a fallback option again in 2009. Since Hallberg hasn’t hit in Double-A,
the Diamondbacks should be in the market for a veteran second baseman
for the second year in a row. Fortunately, decent ones are usually
pretty easy to find.

Third base: Mark Reynolds, Augie Ojeda (Arb.), Ryan Roberts

If the Diamondbacks did move Reynolds across the diamond, they’d
just have to go after a replacement at third instead. The club did
draft third basemen with the 16th and 35th selections in the 2009 draft
(Bobby Borchering and Matt Davidson), but both were high school players
and neither will move quickly.

Shortstop: Stephen Drew (Arb.), Augie Ojeda, Pedro Ciriaco

One of the few positives for the Diamondbacks this year is that
Drew’s fielding numbers have been considerably better than they were
last year. I could see an argument for moving Drew to third and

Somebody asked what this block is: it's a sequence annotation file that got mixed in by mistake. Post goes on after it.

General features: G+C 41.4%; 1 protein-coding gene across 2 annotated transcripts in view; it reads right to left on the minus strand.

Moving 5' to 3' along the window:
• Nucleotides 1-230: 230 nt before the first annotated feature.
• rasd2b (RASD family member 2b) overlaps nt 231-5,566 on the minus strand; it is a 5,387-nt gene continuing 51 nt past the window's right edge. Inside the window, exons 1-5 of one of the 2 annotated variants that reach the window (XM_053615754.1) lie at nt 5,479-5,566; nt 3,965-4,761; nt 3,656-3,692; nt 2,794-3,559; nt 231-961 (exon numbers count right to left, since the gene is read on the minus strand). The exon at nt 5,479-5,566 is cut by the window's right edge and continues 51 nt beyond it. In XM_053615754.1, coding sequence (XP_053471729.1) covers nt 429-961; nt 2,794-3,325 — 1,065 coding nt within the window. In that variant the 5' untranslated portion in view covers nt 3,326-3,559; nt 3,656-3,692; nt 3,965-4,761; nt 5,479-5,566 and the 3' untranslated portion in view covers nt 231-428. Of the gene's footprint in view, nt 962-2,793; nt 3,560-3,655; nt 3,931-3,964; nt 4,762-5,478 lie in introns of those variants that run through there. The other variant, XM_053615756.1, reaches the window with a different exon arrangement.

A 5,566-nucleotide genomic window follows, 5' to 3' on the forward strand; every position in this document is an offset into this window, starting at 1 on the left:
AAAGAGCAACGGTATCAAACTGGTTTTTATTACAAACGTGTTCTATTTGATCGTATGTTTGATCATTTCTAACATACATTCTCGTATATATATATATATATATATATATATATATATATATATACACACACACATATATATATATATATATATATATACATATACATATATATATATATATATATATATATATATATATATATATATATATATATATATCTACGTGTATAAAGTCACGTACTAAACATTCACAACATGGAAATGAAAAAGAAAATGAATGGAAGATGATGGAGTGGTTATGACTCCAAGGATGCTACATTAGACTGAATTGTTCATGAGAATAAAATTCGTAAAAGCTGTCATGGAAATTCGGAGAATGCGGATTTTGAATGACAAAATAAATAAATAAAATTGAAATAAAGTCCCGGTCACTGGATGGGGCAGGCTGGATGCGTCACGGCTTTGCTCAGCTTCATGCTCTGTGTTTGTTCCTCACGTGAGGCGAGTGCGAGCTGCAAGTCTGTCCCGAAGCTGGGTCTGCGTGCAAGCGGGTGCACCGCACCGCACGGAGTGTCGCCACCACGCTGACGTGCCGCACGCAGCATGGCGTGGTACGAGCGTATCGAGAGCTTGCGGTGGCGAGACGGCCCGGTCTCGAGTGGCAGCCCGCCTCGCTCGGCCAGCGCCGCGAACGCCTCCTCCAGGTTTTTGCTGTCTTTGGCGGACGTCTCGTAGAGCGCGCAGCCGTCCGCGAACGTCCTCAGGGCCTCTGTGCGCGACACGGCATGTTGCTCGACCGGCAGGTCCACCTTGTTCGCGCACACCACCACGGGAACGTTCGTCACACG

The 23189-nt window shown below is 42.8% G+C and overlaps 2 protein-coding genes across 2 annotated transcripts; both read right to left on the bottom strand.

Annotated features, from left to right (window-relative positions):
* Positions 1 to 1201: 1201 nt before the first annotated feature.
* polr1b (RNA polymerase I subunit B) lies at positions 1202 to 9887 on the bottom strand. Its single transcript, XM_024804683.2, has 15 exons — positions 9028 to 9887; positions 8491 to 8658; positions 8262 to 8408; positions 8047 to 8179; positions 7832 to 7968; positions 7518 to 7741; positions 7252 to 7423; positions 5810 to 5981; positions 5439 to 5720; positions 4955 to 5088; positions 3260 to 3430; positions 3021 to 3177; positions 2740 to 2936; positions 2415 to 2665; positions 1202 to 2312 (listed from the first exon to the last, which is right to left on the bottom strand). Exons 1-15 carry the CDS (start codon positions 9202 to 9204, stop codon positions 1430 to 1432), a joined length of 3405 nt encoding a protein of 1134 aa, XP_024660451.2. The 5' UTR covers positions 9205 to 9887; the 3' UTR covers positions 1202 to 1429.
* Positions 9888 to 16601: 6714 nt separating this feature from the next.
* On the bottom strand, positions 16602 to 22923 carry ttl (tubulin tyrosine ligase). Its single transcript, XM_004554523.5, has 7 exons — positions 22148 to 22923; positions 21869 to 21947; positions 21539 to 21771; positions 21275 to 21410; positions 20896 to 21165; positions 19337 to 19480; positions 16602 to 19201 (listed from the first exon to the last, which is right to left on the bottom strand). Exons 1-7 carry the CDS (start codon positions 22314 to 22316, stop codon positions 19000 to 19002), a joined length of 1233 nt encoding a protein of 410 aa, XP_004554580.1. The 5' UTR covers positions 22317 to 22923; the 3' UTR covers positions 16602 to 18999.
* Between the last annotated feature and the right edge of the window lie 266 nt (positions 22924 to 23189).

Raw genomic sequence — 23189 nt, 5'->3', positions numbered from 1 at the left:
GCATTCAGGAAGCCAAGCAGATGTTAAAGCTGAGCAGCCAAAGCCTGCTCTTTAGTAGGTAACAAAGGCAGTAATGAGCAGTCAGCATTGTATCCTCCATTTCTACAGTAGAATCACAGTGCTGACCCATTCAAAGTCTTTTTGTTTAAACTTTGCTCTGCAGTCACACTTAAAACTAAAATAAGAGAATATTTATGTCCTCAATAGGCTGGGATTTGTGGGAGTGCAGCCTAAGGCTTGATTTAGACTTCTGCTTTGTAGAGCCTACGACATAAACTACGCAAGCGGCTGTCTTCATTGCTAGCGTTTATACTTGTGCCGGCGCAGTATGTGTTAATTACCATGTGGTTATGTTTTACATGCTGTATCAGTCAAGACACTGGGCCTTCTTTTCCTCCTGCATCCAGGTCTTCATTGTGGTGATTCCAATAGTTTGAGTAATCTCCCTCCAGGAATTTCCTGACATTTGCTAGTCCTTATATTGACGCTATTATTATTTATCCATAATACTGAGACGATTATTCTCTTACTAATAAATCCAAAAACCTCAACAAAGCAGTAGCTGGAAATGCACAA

Reynolds to first, but it’s not something with any chance of happening
in the near future. Besides, the Diamondbacks don’t have a Elvis Andrus
to break in at short.

Left field: Conor Jackson (Arb.), Gerardo Parra, Eric Byrnes, Trent Oeltjen, Cyle Hankerd, Collin Cowgill

Center field: Chris Young, Gerardo Parra, Eric Byrnes

Right field: Justin Upton, Gerardo Parra, Eric Byrnes

We know Upton is a fixture in right. The Diamondbacks will have to
decide whether it’s worth trading Young or moving Jackson back to first
base to make room for Parra in the 2010 outfield. The 22-year-old Parra
got off to a very nice start after coming up as Jackson’s replacement
this year, but he’s now sporting a .259/.302/.400 line and given that
he’s never played in Triple-A, he still might need some additional
seasoning.

Complicating things is that both Young and Jackson have lost a great
deal of trade value. Young showed clear signs of bouncing back from a
horrendous start last month, but he’ll have to keep it up if the
Diamondbacks are going to get fair value for him this season.
Unfortunately, it looks like Jackson’s season has been completely
ruined by his case of valley fever, but at least that means he’s not
going to receive much of a raise from his current $3 million salary.